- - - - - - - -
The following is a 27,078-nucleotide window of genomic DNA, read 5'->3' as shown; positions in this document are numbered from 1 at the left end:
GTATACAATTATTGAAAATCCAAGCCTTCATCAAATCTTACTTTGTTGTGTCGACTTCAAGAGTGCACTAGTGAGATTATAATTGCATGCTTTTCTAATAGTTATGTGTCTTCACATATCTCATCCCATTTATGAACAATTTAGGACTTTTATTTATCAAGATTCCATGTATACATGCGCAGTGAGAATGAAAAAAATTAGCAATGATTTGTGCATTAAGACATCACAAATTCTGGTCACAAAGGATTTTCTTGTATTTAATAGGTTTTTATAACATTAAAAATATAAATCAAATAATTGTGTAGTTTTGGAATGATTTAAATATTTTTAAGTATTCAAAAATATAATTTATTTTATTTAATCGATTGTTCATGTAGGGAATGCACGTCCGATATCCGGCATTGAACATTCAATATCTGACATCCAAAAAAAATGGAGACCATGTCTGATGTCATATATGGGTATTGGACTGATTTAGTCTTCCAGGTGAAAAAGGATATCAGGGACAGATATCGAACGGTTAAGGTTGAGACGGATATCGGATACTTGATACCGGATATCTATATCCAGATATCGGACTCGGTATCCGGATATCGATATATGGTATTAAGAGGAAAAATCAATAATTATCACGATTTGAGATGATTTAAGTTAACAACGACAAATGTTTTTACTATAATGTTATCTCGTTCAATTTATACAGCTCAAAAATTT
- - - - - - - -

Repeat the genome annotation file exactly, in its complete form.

The following is a 27,078-nucleotide window of genomic DNA, read 5'->3' as shown; positions in this document are numbered from 1 at the left end:
GTATACAATTATTGAAAATCCAAGCCTTCATCAAATCTTACTTTGTTGTGTCGACTTCAAGAGTGCACTAGTGAGATTATAATTGCATGCTTTTCTAATAGTTATGTGTCTTCACATATCTCATCCCATTTATGAACAATTTAGGACTTTTATTTATCAAGATTCCATGTATACATGCGCAGTGAGAATGAAAAAAATTAGCAATGATTTGTGCATTAAGACATCACAAATTCTGGTCACAAAGGATTTTCTTGTATTTAATAGGTTTTTATAACATTAAAAATATAAATCAAATAATTGTGTAGTTTTGGAATGATTTAAATATTTTTAAGTATTCAAAAATATAATTTATTTTATTTAATCGATTGTTCATGTAGGGAATGCACGTCCGATATCCGGCATTGAACATTCAATATCTGACATCCAAAAAAAATGGAGACCATGTCTGATGTCATATATGGGTATTGGACTGATTTAGTCTTCCAGGTGAAAAAGGATATCAGGGACAGATATCGAACGGTTAAGGTTGAGACGGATATCGGATACTTGATACCGGATATCTATATCCAGATATCGGACTCGGTATCCGGATATCGATATATGGTATTAAGAGGAAAAATCAATAATTATCACGATTTGAGATGATTTAAGTTAACAACGACAAATGTTTTTACTATAATGTTATCTCGTTCAATTTATACAGCTCAAAAATTT